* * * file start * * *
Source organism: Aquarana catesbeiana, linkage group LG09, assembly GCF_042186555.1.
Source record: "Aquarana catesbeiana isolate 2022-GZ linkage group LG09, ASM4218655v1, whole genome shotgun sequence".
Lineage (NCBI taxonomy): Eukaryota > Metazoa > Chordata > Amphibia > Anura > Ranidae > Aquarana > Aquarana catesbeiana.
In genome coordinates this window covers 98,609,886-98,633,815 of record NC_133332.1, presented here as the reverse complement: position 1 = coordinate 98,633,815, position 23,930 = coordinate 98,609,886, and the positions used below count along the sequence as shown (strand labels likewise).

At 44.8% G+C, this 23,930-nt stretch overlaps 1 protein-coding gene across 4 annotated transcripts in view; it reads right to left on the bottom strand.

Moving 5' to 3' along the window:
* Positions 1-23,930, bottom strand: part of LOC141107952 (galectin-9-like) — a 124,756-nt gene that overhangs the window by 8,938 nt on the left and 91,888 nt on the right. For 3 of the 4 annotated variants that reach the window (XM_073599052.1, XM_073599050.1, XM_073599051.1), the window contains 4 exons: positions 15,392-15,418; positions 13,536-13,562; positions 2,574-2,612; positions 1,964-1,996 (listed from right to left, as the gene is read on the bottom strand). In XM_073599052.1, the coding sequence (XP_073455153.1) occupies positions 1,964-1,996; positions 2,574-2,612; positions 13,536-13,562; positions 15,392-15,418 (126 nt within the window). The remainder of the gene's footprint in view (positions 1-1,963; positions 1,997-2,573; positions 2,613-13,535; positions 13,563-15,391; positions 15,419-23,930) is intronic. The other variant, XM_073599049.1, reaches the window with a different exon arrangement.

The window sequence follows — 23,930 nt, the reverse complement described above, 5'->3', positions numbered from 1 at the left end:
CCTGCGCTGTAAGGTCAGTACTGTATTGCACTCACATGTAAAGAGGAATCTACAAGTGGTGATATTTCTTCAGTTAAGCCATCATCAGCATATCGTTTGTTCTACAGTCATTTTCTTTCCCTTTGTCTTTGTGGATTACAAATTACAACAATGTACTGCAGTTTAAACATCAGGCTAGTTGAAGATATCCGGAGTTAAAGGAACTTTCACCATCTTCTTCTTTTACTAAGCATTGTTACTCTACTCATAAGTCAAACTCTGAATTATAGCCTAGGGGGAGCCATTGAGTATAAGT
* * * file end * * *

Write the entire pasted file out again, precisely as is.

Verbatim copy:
Source organism: Aquarana catesbeiana, linkage group LG09, assembly GCF_042186555.1.
Source record: "Aquarana catesbeiana isolate 2022-GZ linkage group LG09, ASM4218655v1, whole genome shotgun sequence".
Lineage (NCBI taxonomy): Eukaryota > Metazoa > Chordata > Amphibia > Anura > Ranidae > Aquarana > Aquarana catesbeiana.
In genome coordinates this window covers 98,609,886-98,633,815 of record NC_133332.1, presented here as the reverse complement: position 1 = coordinate 98,633,815, position 23,930 = coordinate 98,609,886, and the positions used below count along the sequence as shown (strand labels likewise).

At 44.8% G+C, this 23,930-nt stretch overlaps 1 protein-coding gene across 4 annotated transcripts in view; it reads right to left on the bottom strand.

Moving 5' to 3' along the window:
* Positions 1-23,930, bottom strand: part of LOC141107952 (galectin-9-like) — a 124,756-nt gene that overhangs the window by 8,938 nt on the left and 91,888 nt on the right. For 3 of the 4 annotated variants that reach the window (XM_073599052.1, XM_073599050.1, XM_073599051.1), the window contains 4 exons: positions 15,392-15,418; positions 13,536-13,562; positions 2,574-2,612; positions 1,964-1,996 (listed from right to left, as the gene is read on the bottom strand). In XM_073599052.1, the coding sequence (XP_073455153.1) occupies positions 1,964-1,996; positions 2,574-2,612; positions 13,536-13,562; positions 15,392-15,418 (126 nt within the window). The remainder of the gene's footprint in view (positions 1-1,963; positions 1,997-2,573; positions 2,613-13,535; positions 13,563-15,391; positions 15,419-23,930) is intronic. The other variant, XM_073599049.1, reaches the window with a different exon arrangement.

The window sequence follows — 23,930 nt, the reverse complement described above, 5'->3', positions numbered from 1 at the left end:
CCTGCGCTGTAAGGTCAGTACTGTATTGCACTCACATGTAAAGAGGAATCTACAAGTGGTGATATTTCTTCAGTTAAGCCATCATCAGCATATCGTTTGTTCTACAGTCATTTTCTTTCCCTTTGTCTTTGTGGATTACAAATTACAACAATGTACTGCAGTTTAAACATCAGGCTAGTTGAAGATATCCGGAGTTAAAGGAACTTTCACCATCTTCTTCTTTTACTAAGCATTGTTACTCTACTCATAAGTCAAACTCTGAATTATAGCCTAGGGGGAGCCATTGAGTATAAGT